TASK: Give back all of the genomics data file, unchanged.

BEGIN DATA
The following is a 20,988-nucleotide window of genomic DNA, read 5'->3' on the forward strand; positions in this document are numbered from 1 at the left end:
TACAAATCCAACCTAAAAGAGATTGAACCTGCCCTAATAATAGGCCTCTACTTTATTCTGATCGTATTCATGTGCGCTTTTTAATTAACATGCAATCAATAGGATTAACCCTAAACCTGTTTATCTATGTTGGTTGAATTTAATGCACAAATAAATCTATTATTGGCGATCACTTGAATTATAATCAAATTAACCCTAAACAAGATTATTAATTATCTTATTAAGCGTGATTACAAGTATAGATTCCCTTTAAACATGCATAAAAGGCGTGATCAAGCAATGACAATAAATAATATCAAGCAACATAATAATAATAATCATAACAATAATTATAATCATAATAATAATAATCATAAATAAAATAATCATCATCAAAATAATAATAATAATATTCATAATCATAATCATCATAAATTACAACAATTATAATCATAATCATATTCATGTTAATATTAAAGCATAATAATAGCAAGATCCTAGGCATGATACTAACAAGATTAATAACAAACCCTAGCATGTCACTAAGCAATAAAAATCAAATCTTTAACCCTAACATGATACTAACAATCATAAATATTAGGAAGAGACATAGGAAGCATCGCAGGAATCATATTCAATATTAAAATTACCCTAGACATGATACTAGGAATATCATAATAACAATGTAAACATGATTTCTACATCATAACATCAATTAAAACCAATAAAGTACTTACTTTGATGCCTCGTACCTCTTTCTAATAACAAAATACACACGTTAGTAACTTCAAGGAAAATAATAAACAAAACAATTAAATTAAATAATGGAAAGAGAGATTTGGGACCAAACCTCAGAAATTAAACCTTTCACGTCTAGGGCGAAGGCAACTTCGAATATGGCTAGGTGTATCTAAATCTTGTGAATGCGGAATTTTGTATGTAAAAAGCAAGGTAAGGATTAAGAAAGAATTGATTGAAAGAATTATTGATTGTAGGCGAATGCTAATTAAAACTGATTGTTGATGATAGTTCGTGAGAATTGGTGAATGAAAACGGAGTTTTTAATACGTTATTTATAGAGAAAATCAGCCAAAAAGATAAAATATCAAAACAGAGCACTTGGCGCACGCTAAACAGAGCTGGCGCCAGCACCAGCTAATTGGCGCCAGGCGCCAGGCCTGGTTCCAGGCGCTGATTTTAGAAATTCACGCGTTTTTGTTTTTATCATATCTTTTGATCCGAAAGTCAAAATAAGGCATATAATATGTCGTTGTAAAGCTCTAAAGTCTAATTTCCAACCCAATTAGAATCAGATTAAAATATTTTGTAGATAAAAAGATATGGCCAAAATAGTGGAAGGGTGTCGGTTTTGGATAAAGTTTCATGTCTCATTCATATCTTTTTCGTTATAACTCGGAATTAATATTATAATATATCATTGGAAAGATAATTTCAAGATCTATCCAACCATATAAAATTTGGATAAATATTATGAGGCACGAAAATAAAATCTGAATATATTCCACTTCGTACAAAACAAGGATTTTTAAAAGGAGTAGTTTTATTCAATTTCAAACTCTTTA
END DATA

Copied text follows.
The following is a 20,988-nucleotide window of genomic DNA, read 5'->3' on the forward strand; positions in this document are numbered from 1 at the left end:
TACAAATCCAACCTAAAAGAGATTGAACCTGCCCTAATAATAGGCCTCTACTTTATTCTGATCGTATTCATGTGCGCTTTTTAATTAACATGCAATCAATAGGATTAACCCTAAACCTGTTTATCTATGTTGGTTGAATTTAATGCACAAATAAATCTATTATTGGCGATCACTTGAATTATAATCAAATTAACCCTAAACAAGATTATTAATTATCTTATTAAGCGTGATTACAAGTATAGATTCCCTTTAAACATGCATAAAAGGCGTGATCAAGCAATGACAATAAATAATATCAAGCAACATAATAATAATAATCATAACAATAATTATAATCATAATAATAATAATCATAAATAAAATAATCATCATCAAAATAATAATAATAATATTCATAATCATAATCATCATAAATTACAACAATTATAATCATAATCATATTCATGTTAATATTAAAGCATAATAATAGCAAGATCCTAGGCATGATACTAACAAGATTAATAACAAACCCTAGCATGTCACTAAGCAATAAAAATCAAATCTTTAACCCTAACATGATACTAACAATCATAAATATTAGGAAGAGACATAGGAAGCATCGCAGGAATCATATTCAATATTAAAATTACCCTAGACATGATACTAGGAATATCATAATAACAATGTAAACATGATTTCTACATCATAACATCAATTAAAACCAATAAAGTACTTACTTTGATGCCTCGTACCTCTTTCTAATAACAAAATACACACGTTAGTAACTTCAAGGAAAATAATAAACAAAACAATTAAATTAAATAATGGAAAGAGAGATTTGGGACCAAACCTCAGAAATTAAACCTTTCACGTCTAGGGCGAAGGCAACTTCGAATATGGCTAGGTGTATCTAAATCTTGTGAATGCGGAATTTTGTATGTAAAAAGCAAGGTAAGGATTAAGAAAGAATTGATTGAAAGAATTATTGATTGTAGGCGAATGCTAATTAAAACTGATTGTTGATGATAGTTCGTGAGAATTGGTGAATGAAAACGGAGTTTTTAATACGTTATTTATAGAGAAAATCAGCCAAAAAGATAAAATATCAAAACAGAGCACTTGGCGCACGCTAAACAGAGCTGGCGCCAGCACCAGCTAATTGGCGCCAGGCGCCAGGCCTGGTTCCAGGCGCTGATTTTAGAAATTCACGCGTTTTTGTTTTTATCATATCTTTTGATCCGAAAGTCAAAATAAGGCATATAATATGTCGTTGTAAAGCTCTAAAGTCTAATTTCCAACCCAATTAGAATCAGATTAAAATATTTTGTAGATAAAAAGATATGGCCAAAATAGTGGAAGGGTGTCGGTTTTGGATAAAGTTTCATGTCTCATTCATATCTTTTTCGTTATAACTCGGAATTAATATTATAATATATCATTGGAAAGATAATTTCAAGATCTATCCAACCATATAAAATTTGGATAAATATTATGAGGCACGAAAATAAAATCTGAATATATTCCACTTCGTACAAAACAAGGATTTTTAAAAGGAGTAGTTTTATTCAATTTCAAACTCTTTA